President Donald Trump says the US economy is "doing very well" and dismissed concerns of recession, after last week's steep drop in the financial markets.
"I don't think we're having a recession," Trump told reporters as he returned to Washington from his New Jersey golf club. "We're doing tremendously well. Our consumers are rich. I gave a tremendous tax cut and they're loaded up with money."
Larry Kudlow, Trump's top economic adviser, also played down fears of a looming recession and predicted the economy will perform well in the second half of 2019. In Sunday television interviews, he said that consumers are seeing higher wages and are able to spend and save more.
"No, I don't see a recession," Kudlow said. "We're doing pretty darn well in my judgment. Let's not be afraid of optimism."
A strong economy is key to Trump's re-election prospects. Consumer confidence has dropped 6.4 per cent since July. The president has spent most of the week at his golf club in New Jersey with much of his tweeting focused on talking up the economy.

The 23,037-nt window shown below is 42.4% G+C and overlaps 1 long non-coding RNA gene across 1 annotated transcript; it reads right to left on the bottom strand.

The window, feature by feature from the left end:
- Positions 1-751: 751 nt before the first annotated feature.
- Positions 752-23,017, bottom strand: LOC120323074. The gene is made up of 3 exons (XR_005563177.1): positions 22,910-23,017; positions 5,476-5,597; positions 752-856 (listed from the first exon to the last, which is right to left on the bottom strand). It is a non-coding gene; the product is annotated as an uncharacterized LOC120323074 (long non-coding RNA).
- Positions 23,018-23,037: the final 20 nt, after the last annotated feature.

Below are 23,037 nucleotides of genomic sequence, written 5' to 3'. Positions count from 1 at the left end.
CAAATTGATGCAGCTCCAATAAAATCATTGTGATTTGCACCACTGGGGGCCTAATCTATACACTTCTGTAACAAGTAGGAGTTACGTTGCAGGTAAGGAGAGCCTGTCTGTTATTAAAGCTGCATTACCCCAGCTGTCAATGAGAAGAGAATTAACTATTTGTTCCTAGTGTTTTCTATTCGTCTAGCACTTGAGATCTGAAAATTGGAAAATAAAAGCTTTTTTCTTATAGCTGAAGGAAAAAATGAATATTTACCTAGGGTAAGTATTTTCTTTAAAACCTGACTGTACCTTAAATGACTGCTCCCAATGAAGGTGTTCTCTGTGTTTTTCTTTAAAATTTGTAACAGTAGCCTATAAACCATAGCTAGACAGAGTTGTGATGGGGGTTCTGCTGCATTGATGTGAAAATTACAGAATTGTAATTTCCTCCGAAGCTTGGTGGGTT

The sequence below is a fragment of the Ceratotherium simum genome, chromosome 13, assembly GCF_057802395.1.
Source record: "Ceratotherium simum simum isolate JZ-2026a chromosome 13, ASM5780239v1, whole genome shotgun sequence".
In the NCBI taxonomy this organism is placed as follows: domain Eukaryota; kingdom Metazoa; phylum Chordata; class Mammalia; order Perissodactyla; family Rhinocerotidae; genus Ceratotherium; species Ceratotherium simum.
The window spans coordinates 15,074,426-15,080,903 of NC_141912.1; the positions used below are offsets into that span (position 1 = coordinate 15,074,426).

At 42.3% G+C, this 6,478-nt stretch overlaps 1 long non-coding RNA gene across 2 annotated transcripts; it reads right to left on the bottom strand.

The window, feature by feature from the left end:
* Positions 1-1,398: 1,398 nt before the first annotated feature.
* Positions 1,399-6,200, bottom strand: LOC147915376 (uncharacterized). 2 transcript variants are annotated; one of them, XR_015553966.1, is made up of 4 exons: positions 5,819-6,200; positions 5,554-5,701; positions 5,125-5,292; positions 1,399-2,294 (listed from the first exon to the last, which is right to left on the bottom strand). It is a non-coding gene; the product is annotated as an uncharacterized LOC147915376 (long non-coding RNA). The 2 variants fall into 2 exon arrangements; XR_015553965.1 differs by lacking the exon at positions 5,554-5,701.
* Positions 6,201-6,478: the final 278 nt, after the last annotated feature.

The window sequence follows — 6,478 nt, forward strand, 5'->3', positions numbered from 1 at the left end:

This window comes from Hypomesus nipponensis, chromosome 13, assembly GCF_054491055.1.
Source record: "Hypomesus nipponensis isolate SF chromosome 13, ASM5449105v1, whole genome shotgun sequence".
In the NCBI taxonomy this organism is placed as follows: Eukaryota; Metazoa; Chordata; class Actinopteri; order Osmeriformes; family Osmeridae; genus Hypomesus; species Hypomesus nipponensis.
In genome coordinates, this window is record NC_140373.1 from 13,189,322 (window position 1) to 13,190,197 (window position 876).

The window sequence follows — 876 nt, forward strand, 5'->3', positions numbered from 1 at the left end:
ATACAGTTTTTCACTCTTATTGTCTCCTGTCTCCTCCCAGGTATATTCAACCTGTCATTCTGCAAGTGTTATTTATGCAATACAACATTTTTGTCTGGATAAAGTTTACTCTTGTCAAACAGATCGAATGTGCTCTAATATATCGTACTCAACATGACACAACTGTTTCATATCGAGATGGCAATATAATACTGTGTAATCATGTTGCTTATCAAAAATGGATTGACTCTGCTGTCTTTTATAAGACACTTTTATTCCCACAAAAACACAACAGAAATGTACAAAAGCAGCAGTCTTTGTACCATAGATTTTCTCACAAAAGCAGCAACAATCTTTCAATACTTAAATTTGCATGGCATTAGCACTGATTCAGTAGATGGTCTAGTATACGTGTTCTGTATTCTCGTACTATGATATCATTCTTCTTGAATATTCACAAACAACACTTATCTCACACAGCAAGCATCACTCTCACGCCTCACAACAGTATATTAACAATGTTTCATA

Kudlow acknowledged a slowing energy sector, but said low interest rates will help housing, construction and auto sales.
He also defended the president's use of tariffs on goods coming from China. Before he joined the administration, Kudlow was known for opposing tariffs an economic analyst. He said Trump has taught him and others that the "China story has to be changed and reformed."
"We cannot let China pursue these unfair and unreciprocal trading practices," Kudlow said.
Democratic presidential candidate Beto O'Rourke said the US needed to work with allies to hold China accountable on trade. He said he fears Trump is driving the global economy into a recession.
"This current trade war that the president has entered our country into is not working," O'Rourke said. "It is hammering the hell out of farmers across this country."
Last month, the Federal Reserve reduced its benchmark rate - which affects many loans for households and businesses - by a quarter-point to a range of 2 per cent to 2.25 per cent. It's the first rate cut since December 2008 during the depths of the Great Recession. Federal Reserve Chairman Jerome Powell stressed that the Fed was worried about the consequences of Trump's trade war and sluggish economies overseas.
In return, Trump has been highly critical of Powell as he places blame for any economic weakness on the nation's central bank for raising interest rates too much over the past two years.
Trump acknowledged at least a potential impact from tariffs when he paused a planned 10 per cent hike for many items coming from China, such as mobile phones, laptops, video game consoles, and clothing, for the Christmas season.